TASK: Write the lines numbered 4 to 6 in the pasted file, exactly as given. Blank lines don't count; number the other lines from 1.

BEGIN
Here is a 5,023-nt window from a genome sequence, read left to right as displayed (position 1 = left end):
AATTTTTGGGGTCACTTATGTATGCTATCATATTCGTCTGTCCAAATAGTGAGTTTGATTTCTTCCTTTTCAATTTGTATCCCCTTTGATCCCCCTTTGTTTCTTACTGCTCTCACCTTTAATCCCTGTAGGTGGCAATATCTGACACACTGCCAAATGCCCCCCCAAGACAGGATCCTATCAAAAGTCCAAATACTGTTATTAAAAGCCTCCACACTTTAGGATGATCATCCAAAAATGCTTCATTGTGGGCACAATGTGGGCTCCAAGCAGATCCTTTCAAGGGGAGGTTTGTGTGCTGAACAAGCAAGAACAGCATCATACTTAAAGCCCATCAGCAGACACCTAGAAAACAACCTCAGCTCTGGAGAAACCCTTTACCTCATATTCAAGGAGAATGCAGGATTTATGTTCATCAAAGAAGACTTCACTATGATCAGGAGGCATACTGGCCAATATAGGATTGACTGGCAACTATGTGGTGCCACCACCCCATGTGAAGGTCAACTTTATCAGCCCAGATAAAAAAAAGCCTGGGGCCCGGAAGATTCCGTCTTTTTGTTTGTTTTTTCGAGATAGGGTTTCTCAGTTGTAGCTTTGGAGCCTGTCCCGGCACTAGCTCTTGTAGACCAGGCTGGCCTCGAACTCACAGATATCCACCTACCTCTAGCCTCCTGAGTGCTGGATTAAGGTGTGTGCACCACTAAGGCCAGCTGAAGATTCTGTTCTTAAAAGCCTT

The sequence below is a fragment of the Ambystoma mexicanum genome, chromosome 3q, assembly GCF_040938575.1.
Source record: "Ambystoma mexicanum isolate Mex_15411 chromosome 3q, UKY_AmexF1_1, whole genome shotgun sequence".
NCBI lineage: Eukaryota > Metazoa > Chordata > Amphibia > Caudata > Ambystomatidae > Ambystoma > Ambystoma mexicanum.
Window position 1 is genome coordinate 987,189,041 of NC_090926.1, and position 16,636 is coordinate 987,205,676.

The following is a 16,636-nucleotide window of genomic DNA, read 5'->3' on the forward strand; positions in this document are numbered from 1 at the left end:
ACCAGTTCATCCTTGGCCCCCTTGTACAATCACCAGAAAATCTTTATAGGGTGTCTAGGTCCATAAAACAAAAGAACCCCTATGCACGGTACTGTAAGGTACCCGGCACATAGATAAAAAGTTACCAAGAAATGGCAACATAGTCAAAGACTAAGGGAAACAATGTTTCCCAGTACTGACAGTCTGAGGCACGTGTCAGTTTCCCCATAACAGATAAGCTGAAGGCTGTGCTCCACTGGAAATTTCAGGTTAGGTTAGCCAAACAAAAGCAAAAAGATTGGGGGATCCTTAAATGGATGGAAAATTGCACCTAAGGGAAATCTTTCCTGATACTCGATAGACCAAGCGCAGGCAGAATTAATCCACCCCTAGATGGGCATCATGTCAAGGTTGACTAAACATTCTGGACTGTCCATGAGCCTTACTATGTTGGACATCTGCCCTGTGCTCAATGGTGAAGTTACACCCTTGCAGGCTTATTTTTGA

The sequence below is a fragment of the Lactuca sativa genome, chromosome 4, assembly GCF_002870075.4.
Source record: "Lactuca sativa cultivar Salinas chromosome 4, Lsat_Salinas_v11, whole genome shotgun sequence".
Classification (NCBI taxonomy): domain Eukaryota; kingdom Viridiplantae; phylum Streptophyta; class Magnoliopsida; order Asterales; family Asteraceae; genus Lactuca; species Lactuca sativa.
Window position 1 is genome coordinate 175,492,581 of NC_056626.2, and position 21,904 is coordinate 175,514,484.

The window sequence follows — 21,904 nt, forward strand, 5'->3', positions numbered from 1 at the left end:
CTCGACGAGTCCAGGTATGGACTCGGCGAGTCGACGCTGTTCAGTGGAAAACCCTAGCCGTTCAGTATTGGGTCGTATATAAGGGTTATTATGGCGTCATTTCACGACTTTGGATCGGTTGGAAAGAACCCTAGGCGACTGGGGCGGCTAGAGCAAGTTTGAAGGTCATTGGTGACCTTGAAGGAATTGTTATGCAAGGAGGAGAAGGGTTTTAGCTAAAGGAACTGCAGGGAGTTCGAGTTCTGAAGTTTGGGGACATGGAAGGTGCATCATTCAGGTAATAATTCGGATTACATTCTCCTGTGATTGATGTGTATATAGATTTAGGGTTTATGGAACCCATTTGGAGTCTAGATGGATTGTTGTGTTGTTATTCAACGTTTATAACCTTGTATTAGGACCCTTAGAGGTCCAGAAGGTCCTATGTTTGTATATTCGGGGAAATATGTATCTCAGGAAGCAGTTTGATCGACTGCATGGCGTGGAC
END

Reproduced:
Source record: "Ambystoma mexicanum isolate Mex_15411 chromosome 3q, UKY_AmexF1_1, whole genome shotgun sequence".
NCBI lineage: Eukaryota > Metazoa > Chordata > Amphibia > Caudata > Ambystomatidae > Ambystoma > Ambystoma mexicanum.
Window position 1 is genome coordinate 987,189,041 of NC_090926.1, and position 16,636 is coordinate 987,205,676.